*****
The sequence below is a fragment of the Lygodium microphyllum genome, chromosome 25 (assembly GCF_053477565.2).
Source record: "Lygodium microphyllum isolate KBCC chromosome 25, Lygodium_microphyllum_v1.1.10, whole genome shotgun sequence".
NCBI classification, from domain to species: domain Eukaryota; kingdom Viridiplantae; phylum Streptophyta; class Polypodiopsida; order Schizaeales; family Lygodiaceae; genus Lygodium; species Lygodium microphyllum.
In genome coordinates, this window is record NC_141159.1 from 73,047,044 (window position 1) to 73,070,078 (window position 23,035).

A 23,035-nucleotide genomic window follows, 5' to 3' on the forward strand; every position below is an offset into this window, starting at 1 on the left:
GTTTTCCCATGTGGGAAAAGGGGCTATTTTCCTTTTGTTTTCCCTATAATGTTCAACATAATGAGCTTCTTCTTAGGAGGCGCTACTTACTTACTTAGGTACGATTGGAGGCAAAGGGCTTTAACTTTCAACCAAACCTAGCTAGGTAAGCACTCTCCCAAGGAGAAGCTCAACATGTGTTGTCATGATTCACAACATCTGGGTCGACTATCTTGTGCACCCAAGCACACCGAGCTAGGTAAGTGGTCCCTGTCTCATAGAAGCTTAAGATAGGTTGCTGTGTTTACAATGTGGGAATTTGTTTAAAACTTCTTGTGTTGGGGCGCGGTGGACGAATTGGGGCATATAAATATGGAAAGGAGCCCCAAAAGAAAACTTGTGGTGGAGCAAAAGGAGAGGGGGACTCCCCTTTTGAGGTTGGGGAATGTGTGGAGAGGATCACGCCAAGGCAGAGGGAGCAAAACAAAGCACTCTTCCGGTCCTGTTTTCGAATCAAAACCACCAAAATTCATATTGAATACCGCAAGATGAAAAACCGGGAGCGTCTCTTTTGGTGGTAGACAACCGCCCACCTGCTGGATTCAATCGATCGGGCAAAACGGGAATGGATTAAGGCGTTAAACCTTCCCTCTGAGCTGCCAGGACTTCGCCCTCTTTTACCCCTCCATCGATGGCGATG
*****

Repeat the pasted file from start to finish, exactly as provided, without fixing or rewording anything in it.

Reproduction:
The sequence below is a fragment of the Lygodium microphyllum genome, chromosome 25 (assembly GCF_053477565.2).
Source record: "Lygodium microphyllum isolate KBCC chromosome 25, Lygodium_microphyllum_v1.1.10, whole genome shotgun sequence".
NCBI classification, from domain to species: domain Eukaryota; kingdom Viridiplantae; phylum Streptophyta; class Polypodiopsida; order Schizaeales; family Lygodiaceae; genus Lygodium; species Lygodium microphyllum.
In genome coordinates, this window is record NC_141159.1 from 73,047,044 (window position 1) to 73,070,078 (window position 23,035).

A 23,035-nucleotide genomic window follows, 5' to 3' on the forward strand; every position below is an offset into this window, starting at 1 on the left:
GTTTTCCCATGTGGGAAAAGGGGCTATTTTCCTTTTGTTTTCCCTATAATGTTCAACATAATGAGCTTCTTCTTAGGAGGCGCTACTTACTTACTTAGGTACGATTGGAGGCAAAGGGCTTTAACTTTCAACCAAACCTAGCTAGGTAAGCACTCTCCCAAGGAGAAGCTCAACATGTGTTGTCATGATTCACAACATCTGGGTCGACTATCTTGTGCACCCAAGCACACCGAGCTAGGTAAGTGGTCCCTGTCTCATAGAAGCTTAAGATAGGTTGCTGTGTTTACAATGTGGGAATTTGTTTAAAACTTCTTGTGTTGGGGCGCGGTGGACGAATTGGGGCATATAAATATGGAAAGGAGCCCCAAAAGAAAACTTGTGGTGGAGCAAAAGGAGAGGGGGACTCCCCTTTTGAGGTTGGGGAATGTGTGGAGAGGATCACGCCAAGGCAGAGGGAGCAAAACAAAGCACTCTTCCGGTCCTGTTTTCGAATCAAAACCACCAAAATTCATATTGAATACCGCAAGATGAAAAACCGGGAGCGTCTCTTTTGGTGGTAGACAACCGCCCACCTGCTGGATTCAATCGATCGGGCAAAACGGGAATGGATTAAGGCGTTAAACCTTCCCTCTGAGCTGCCAGGACTTCGCCCTCTTTTACCCCTCCATCGATGGCGATG